As the clock ticks down on the imposition of U.S. sanctions on foreign institutions that do business with Iran, Chinese customs data for May showed that while shipments of oil from Iran were down 2.3 percent from one year earlier, they had also climbed from 388,034 barrels per day (bpd) in April to 521,936 bpd a month later, an increase of 34.5 percent.
Clinton said Wednesday that China had “slowly but surely” been acting to reduce oil purchases from Iran, and that “based on the latest data,” it was moving in the right direction.
The decrease in Chinese imports from Iran until around March-April was tied to a contract dispute between China’s state-controlled Sinopec and Iran’s National Iranian Oil Co., rather than necessarily the result of Chinese attempts to reduce imports at the behest of the United States. The dispute was resolved towards the end of March, hence the increase again in Iranian imports since then.
Of the 10 biggest customers of Iranian oil, according to U.S. Energy Information Administration data for the first half of 2011, China is the only country that has yet to be granted a waiver by the Obama administration, ahead of new sanctions due to enter into force within days.
Under legislation designed in response to Iran’s suspected attempts to acquire nuclear weapons capability, the U.S. will after a June 28 deadline impose sanctions on foreign financial institutions that do business with Iran’s central bank, which deals with oil transactions.
Importers of Iranian oil that have made a clear effort to reduce their purchases “significantly” can be exempted, and since March Clinton has granted waivers to 18 countries determined to have done so, among them major customers Japan, India, South Korea and Italy.
As of now, China – Iran’s biggest oil customer, accounting for some 22 percent of the total in the first half of 2011 – remains eligible for the sanctions, but on Wednesday Clinton appeared to suggest that a waiver may be coming.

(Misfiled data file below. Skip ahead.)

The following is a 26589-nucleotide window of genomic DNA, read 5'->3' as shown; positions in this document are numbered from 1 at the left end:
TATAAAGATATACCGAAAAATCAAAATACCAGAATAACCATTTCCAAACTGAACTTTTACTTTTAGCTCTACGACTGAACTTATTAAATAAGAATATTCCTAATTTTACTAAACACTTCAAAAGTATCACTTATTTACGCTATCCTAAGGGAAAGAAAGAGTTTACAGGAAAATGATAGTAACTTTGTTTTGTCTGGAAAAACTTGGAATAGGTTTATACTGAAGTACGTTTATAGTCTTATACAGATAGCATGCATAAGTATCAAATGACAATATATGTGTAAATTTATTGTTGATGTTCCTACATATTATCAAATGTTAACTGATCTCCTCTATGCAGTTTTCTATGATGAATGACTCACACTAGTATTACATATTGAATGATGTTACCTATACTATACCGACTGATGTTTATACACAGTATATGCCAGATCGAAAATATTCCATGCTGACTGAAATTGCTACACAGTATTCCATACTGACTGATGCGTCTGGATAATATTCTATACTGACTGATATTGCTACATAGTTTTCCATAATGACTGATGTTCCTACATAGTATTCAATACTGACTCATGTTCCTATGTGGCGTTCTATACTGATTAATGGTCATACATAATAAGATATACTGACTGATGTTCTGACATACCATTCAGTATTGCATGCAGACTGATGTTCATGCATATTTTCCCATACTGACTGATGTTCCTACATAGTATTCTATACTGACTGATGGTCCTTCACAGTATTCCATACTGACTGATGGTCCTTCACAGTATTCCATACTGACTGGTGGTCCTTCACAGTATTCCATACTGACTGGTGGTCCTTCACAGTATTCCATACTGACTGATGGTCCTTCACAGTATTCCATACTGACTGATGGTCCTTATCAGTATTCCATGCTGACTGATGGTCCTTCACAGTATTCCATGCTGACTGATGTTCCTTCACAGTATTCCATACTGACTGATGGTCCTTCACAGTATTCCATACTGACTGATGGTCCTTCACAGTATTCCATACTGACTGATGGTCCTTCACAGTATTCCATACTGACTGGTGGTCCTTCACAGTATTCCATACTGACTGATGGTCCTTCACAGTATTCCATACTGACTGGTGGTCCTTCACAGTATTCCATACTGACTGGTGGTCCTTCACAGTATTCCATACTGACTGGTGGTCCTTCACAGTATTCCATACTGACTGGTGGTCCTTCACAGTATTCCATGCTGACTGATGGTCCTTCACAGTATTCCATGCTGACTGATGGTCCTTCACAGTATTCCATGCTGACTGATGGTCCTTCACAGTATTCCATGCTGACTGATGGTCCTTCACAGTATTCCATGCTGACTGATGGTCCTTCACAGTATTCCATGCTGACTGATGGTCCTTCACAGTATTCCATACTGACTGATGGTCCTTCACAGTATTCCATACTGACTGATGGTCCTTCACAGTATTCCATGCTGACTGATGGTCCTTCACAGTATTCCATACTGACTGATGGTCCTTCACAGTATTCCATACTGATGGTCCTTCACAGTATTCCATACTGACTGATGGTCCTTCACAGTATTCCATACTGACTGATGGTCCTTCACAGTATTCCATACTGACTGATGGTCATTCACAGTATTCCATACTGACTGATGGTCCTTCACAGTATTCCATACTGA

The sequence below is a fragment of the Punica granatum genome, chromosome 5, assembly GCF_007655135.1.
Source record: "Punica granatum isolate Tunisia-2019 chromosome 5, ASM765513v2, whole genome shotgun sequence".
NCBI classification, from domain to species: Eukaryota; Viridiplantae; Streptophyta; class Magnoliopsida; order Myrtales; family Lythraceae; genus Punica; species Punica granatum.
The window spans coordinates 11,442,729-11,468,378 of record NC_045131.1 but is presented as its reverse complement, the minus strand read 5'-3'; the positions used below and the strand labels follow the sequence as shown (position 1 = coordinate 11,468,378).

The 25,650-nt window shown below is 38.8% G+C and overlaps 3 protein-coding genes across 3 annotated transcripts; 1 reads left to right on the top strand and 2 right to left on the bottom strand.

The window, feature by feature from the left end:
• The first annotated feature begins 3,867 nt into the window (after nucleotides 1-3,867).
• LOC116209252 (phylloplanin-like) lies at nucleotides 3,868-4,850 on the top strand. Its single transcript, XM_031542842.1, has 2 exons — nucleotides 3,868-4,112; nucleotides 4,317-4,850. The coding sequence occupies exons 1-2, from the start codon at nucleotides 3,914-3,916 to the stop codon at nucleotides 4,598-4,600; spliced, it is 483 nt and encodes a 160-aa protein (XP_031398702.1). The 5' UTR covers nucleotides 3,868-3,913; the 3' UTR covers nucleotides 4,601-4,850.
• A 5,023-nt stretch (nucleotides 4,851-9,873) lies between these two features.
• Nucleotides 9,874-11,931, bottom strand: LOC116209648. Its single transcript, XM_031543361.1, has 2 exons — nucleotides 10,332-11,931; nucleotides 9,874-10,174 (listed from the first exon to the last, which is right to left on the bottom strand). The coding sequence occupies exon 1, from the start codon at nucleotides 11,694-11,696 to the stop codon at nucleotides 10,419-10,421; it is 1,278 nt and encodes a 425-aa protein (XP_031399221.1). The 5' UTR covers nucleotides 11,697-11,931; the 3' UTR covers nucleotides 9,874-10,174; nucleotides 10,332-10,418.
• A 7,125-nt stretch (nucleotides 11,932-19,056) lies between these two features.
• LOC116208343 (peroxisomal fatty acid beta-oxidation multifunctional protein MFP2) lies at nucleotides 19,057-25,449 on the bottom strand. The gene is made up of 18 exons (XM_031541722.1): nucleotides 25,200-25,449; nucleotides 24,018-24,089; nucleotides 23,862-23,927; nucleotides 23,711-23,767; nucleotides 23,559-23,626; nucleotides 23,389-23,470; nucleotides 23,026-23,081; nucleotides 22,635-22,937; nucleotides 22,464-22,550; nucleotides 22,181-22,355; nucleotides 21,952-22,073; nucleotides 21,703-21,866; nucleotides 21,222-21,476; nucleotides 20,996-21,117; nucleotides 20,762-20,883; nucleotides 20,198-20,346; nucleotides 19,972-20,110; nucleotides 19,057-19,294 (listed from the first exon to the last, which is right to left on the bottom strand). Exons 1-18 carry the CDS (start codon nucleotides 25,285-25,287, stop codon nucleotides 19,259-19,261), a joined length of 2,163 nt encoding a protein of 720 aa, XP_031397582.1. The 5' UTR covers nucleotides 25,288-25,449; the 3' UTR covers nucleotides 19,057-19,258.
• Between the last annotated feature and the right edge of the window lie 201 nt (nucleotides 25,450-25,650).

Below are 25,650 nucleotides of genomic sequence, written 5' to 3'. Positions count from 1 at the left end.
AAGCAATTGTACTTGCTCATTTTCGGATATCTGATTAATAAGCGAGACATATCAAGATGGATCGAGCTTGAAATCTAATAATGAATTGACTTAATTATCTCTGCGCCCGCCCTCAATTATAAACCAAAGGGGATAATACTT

“I have to certify under American laws whether or not countries are reducing their purchases of crude oil from Iran,” she said during a joint event at the State Department with former Secretary of State James Baker, hosted by interviewer Charlie Rose. “And I was able to certify that India was, Japan was, South Korea was.”
“And we think, based on the latest data, that China is also moving in that direction,” Clinton added. “And thankfully, there’s been enough supply in the market that countries have been able to change suppliers.”
Clinton characterized China as cooperative in international efforts to resolve the Iranian standoff.
“One of the real successes of our diplomatic strategy toward Iran, which was to be willing to engage with them but to keep a very clear pressure track going, is that the Chinese and the Russians are part of a unified negotiating stance that we have presented to the Iranians, most recently [at so-called P5+1 talks] in Moscow,” she said.
“So I think it took three-plus years, because one of the efforts that we’ve been engaged in is to make the case that as difficult as it is to put these sanctions on Iran – and particularly to ask countries like China to decrease their crude oil purchases from Iran – the alternatives are much worse.
“And we’ve seen China slowly but surely take actions, along with some other countries for whom it was quite difficult – Japan, South Korea, India, etcetera. So on Iran, they are very much with us in the international arena,” Clinton said.
Proof of significant reduction of Iranian oil imports is not the only way a country can get a waiver from the imminent sanctions. The legislation also allows the president to waive the penalties based on national security considerations.
The customs data did show that China has increased imports of oil from suppliers other than Iran over the year from May 2011 to May 2012. Purchases from Saudi Arabia were up 12.4 percent over that period, those from Angola up 40 percent and those from Iraq up 64 percent.
At the same time, shipments from Saudi Arabia, the biggest supplier, also dropped slightly between April and May this year – the same period that China’s imports from Iran rose again by 34.5 percent, following the resolution of the Sinopec-National Iranian Oil Co. dispute.
Chinese foreign ministry spokesman Hong Lei told a briefing Thursday that import of Iranian oil was based on China’s “own economic development needs” and was “fully reasonable and legitimate.”
“China’s imports do not undermine the interests of a third party, nor do they go against any relevant U.N. Security Council resolutions,” Hong said.
Beijing has long objected to unilateral sanctions – those imposed outside the domain of the Security Council – against any country for any reason.
The beginning of July also marks the advent of a European Union embargo on Iranian crude oil. The measures include a ban on E.U. insurance firms providing coverage for tankers carrying Iranian oil.
Together, the 13 members of a body called the International Group of P&I Clubs provide liability cover for approximately 90 percent of the world’s ocean-going cargoes. Since P&I is based in London, this means the vast majority of the world’s tankers would be affected by the E.U. ban.